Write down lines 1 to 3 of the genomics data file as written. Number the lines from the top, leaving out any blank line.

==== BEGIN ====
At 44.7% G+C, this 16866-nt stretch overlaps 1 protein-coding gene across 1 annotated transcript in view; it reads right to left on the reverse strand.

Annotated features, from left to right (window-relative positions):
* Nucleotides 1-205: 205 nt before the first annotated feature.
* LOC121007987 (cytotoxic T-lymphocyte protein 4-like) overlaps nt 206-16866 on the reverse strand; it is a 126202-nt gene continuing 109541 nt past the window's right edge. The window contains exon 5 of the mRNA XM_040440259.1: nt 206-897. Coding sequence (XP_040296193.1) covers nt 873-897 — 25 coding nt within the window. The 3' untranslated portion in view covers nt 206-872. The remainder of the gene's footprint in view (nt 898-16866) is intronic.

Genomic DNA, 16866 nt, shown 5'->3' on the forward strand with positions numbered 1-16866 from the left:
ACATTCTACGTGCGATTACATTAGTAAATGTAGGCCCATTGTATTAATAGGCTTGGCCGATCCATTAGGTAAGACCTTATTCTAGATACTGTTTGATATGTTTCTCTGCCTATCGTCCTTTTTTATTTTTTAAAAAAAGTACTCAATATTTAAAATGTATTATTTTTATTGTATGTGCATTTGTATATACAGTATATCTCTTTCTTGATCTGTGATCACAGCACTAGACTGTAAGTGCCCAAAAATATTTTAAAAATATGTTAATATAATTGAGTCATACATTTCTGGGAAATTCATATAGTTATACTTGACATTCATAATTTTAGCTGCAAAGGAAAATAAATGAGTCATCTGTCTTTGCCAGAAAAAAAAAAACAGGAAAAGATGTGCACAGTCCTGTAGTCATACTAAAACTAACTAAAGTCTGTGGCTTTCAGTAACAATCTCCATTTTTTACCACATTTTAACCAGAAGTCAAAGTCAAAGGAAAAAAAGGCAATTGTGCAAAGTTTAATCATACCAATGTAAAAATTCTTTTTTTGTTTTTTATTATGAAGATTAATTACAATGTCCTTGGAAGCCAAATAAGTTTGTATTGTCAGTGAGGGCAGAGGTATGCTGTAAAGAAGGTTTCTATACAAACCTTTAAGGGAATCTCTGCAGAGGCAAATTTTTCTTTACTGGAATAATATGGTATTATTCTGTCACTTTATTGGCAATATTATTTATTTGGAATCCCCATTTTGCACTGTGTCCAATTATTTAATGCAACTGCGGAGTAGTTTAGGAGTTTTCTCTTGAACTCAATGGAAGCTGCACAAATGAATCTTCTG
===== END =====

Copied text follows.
At 44.7% G+C, this 16866-nt stretch overlaps 1 protein-coding gene across 1 annotated transcript in view; it reads right to left on the reverse strand.

Annotated features, from left to right (window-relative positions):
* Nucleotides 1-205: 205 nt before the first annotated feature.